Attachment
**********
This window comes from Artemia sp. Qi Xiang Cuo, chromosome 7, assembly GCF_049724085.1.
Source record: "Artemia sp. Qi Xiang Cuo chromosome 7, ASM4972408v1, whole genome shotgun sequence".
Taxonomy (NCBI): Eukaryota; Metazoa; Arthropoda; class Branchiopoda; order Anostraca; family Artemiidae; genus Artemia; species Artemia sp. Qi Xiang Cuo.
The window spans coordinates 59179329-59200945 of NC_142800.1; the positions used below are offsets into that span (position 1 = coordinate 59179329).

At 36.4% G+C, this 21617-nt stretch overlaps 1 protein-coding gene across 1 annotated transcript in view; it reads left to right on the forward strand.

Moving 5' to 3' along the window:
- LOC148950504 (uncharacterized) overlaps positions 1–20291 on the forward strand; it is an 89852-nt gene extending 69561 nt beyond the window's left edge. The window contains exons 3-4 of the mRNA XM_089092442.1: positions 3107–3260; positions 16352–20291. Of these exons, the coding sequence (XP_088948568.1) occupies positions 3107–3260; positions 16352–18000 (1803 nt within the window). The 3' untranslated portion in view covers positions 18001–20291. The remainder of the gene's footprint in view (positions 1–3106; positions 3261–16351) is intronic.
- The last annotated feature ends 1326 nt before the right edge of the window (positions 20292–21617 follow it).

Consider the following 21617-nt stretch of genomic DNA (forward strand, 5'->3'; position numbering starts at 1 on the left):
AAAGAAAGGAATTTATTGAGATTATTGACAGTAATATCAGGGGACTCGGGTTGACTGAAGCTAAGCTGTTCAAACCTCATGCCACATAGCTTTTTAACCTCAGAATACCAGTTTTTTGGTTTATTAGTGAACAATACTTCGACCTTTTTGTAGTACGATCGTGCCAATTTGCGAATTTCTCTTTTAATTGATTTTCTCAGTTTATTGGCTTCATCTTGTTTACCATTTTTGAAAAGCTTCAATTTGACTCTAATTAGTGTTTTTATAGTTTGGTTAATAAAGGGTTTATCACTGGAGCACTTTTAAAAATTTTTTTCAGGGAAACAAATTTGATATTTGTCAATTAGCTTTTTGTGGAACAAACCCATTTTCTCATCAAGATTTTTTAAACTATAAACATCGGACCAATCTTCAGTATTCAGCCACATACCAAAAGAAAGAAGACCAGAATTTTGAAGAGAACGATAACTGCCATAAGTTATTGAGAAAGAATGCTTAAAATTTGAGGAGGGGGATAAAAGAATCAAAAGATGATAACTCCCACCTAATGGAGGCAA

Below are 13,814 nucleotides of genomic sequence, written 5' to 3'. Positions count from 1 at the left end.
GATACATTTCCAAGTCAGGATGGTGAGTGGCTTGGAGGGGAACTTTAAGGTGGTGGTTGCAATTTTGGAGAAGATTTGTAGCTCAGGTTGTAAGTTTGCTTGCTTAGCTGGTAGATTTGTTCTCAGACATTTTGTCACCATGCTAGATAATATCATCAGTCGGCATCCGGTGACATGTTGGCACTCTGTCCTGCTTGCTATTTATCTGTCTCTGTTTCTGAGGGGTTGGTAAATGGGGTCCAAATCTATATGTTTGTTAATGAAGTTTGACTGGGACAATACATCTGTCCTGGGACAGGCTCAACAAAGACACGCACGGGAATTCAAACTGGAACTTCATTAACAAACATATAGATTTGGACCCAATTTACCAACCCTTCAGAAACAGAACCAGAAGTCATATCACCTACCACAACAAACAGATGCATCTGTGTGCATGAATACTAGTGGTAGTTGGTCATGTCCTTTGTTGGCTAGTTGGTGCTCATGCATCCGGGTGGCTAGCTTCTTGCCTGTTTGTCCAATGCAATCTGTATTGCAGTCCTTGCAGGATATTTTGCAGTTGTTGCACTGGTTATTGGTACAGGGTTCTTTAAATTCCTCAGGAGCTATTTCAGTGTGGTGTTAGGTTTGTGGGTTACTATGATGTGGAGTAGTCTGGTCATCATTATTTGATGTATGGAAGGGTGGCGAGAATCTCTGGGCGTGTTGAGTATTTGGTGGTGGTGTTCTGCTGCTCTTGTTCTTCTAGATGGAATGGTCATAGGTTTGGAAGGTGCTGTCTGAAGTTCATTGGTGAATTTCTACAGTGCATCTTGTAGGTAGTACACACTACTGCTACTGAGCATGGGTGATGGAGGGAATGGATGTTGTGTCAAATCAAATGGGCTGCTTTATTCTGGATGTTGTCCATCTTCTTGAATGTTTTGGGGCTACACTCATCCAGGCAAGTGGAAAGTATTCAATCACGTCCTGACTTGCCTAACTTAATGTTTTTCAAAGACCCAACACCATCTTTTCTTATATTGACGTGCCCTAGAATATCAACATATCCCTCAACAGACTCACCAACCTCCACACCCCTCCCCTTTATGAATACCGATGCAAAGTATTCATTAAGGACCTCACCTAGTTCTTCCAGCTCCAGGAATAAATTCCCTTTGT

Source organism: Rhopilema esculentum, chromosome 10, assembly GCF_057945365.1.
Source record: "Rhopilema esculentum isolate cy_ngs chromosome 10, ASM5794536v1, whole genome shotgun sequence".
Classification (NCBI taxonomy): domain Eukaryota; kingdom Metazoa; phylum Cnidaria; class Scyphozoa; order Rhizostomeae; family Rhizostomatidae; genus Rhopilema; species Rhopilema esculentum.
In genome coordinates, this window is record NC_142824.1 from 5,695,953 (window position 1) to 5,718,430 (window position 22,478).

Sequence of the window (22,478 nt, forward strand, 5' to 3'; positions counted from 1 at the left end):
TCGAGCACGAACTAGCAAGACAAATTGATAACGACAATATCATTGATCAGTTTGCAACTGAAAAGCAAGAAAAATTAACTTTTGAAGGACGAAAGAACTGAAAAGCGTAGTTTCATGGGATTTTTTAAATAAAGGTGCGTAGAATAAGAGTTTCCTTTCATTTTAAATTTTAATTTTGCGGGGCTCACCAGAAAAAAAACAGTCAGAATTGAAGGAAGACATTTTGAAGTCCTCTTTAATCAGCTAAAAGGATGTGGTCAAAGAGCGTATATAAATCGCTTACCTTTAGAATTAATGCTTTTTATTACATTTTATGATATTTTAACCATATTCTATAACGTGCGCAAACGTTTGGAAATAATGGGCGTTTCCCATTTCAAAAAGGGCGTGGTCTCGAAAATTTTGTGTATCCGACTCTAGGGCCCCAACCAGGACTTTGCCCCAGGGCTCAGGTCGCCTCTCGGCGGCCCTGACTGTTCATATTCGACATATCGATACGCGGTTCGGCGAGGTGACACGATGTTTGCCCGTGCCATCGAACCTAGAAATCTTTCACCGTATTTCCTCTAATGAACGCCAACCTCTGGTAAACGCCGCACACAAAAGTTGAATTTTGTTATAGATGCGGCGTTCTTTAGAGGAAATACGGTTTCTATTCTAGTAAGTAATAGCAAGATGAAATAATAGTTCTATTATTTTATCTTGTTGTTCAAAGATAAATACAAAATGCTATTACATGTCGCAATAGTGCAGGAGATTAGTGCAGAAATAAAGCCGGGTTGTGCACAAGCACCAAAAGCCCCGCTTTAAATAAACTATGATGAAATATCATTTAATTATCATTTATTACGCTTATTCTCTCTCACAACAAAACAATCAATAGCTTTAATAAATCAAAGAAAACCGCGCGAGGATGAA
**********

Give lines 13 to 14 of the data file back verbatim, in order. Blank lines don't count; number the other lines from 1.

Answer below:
Source organism: Rhopilema esculentum, chromosome 10, assembly GCF_057945365.1.
Source record: "Rhopilema esculentum isolate cy_ngs chromosome 10, ASM5794536v1, whole genome shotgun sequence".